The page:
Capital Planning in Major Cities

June 08, 2011

A critical fiscal process for state and local governments is the planning and funding of capital projects. The literature on best practices for capital budgeting is not as robust as for operating budgets and there is significant variety in the practices of governments. There are a number of factors that add complexity to capital planning, including the multi-year nature of capital projects, the difficulty of accurately estimating project costs and that it is common for the funding of capital projects to be dependent on intergovernmental revenues and debt financing. However, capital budgeting is essential because of the high stakes involved in undertaking large and expensive projects, the fact that the impact of capital decisions usually extends for many years and the amount of time projects take to implement.[1]

The Government Finance Officers Association (GFOA) recommends that state and local governments prepare and adopt comprehensive multi-year capital plans to ensure the effective management of capital assets. The GFOA also recommends that governments prepare and adopt a formal capital budget as part of their annual or bi-annual budget process. The best practice is that capital budgets be adopted by a formal action of the legislative body, either as a component of the operating budget or as a separate capital budget. The capital budget should be directly linked to and flow from the CIP.

The City of Chicago has a Capital Improvement Plan (CIP) that is updated annually. The CIP does not need to be approved by City Council and is not directly incorporated into the annual operating budget process. However, the operating budget does authorize expenditures for debt service associated with capital project bonds and any additional operating and maintenance costs that result from capital programs. The following are the key steps in the City’s CIP process:[2] 

  • Departments submit five-year capital improvement recommendations to the Office of Budget and Management (OBM) in the winter.
  • OBM prepares draft recommendations.
  • OBM holds public hearings with the assistance of the Capital Improvement Advisory Committee.
  • A draft CIP is reviewed by the Capital Improvement Advisory Committee.
  • The CIP is presented for Mayoral approval.
  • The CIP is published annually in early summer.

Many governments adopt a capital budget in addition to the CIP. For example, both New York and Los Angeles have capital budgets or equivalent documents that are adopted by their City Councils. In New York, the mayor submits a capital budget with the operating budget each year that proposes funding for capital projects in the coming year as well as the three following years. It is adopted by City Council with the operating budget. Funds that are not committed in the fiscal year that they are appropriated are either re-appropriated in the next capital budget or withdrawn. In Los Angeles, a capital financing plan is prepared in conjunction with the CIP which details the financing for all facilities in the plan, establishes funding priorities and reviews the impact of all borrowings on long-term debt affordability ratios. It is presented for approval as part of the budget.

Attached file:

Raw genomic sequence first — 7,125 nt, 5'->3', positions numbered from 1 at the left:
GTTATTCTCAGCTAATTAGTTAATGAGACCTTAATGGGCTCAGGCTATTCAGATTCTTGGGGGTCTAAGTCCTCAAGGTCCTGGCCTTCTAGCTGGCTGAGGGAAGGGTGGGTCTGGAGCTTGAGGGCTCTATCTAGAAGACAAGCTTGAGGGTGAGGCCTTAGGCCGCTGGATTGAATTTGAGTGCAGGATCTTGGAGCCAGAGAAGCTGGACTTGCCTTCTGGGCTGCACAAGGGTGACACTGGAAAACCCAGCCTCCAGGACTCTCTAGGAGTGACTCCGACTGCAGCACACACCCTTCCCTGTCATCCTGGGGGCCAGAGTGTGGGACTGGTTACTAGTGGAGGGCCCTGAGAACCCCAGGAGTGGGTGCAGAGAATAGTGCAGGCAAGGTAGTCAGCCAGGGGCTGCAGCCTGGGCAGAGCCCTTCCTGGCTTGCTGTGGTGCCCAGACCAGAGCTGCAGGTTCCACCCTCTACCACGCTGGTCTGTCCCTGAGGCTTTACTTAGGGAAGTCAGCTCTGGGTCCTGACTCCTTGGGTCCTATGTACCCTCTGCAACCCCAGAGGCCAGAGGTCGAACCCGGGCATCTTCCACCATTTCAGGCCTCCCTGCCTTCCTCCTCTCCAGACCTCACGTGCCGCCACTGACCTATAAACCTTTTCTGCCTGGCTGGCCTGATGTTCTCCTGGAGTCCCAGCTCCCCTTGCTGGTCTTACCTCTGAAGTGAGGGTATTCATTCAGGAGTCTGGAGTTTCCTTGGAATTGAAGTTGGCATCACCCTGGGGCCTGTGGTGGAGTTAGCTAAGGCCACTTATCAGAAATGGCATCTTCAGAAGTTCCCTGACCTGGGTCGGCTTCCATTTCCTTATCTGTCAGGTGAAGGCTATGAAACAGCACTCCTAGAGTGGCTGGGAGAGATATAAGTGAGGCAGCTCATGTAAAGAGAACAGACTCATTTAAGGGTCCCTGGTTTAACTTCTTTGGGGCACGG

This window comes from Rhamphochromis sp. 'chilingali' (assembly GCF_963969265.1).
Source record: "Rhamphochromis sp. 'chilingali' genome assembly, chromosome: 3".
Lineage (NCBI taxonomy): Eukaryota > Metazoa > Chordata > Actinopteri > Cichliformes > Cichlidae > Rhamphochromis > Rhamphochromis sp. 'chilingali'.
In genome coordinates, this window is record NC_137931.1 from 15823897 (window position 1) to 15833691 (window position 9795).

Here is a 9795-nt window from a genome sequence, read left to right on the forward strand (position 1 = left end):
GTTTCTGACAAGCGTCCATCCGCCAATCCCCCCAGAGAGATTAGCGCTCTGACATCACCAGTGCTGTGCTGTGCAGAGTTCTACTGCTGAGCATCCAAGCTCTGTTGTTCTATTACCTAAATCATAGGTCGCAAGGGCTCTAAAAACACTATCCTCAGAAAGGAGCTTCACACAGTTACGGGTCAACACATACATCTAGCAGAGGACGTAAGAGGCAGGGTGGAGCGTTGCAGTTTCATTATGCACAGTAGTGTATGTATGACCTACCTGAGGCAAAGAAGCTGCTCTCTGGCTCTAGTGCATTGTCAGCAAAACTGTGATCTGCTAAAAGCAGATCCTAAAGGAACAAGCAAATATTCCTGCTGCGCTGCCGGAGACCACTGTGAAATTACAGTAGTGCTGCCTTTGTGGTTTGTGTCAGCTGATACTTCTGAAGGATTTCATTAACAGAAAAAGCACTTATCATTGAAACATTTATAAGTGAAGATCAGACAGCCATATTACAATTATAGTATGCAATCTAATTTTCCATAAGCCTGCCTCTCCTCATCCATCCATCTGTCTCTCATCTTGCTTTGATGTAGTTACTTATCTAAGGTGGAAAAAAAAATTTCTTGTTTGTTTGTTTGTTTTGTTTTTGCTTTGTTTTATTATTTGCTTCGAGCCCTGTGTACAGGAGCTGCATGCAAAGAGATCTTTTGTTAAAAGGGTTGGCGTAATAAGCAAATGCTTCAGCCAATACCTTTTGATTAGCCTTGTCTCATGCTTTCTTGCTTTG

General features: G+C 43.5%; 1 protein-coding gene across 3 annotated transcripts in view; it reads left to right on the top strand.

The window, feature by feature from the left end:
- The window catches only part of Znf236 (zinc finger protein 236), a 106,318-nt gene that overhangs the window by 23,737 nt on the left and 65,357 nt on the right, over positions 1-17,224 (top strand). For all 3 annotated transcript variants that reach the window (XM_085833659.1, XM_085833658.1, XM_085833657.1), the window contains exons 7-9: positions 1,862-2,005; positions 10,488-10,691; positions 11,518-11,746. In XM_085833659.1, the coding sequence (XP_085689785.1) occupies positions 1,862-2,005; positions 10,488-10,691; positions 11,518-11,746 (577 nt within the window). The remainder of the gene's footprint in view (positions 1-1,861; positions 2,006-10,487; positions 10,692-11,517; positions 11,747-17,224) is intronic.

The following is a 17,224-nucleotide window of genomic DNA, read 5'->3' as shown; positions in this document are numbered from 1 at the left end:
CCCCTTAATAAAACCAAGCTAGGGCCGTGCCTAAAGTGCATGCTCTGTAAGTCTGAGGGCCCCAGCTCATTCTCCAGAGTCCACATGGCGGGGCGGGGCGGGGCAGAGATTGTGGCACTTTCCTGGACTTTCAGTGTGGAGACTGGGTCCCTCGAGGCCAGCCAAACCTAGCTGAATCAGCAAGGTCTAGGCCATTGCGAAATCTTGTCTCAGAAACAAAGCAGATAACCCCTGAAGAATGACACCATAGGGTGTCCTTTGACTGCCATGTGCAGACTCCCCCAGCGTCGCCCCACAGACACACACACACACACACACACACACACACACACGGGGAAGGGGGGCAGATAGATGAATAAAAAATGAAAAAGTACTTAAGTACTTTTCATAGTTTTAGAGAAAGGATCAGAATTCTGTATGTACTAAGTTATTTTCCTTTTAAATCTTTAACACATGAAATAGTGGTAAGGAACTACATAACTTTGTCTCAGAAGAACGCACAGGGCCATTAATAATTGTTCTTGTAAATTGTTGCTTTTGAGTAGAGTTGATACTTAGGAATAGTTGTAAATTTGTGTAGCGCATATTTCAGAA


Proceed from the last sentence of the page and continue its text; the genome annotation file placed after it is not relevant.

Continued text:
When selecting capital projects governments need to balance being responsive to stakeholders such as elected officials and the public with utilizing objective criteria that can enhance the effectiveness of capital investments and effectively utilize scarce resources. Experience-based judgment is an approach to capital planning where projects are ranked primarily on the judgment of managers and staff, governing board members, citizens and others and is commonly used by small and medium sized cities. This method has value in that elected officials and other stakeholders are often in touch with the needs and problems facing a local community. However, relying exclusively on experience-based judgment can become problematic when there are many capital requests, complex capital requests and many decision makers.[3] There will always be some level of subjectivity involved in capital planning, but objectivity is enhanced when goals, criteria, rankings or ratings approaches are used to help officials select priorities based on the community’s most pressing needs.[4] The GFOA recommends using a rating system to facilitate decision making in capital planning.

[1] A. John Vogt, Capital Budgeting and Finance: A Guide for Local Governments (Washington DC: ICMA, 2004), pp. 1-4.
[2] City of Chicago, FY2011 Budget Overview and Revenue Estimates, p. 93, 94; and City of Chicago, “Capital Improvement Program,” (last visited April 4, 2011).  
[3] A. John Vogt, Capital Budgeting and Finance: A Guide for Local Governments (Washington DC: ICMA, 2004), p. 90.
[4] A. John Vogt, Capital Budgeting and Finance: A Guide for Local Governments (Washington DC: ICMA, 2004), p. 91.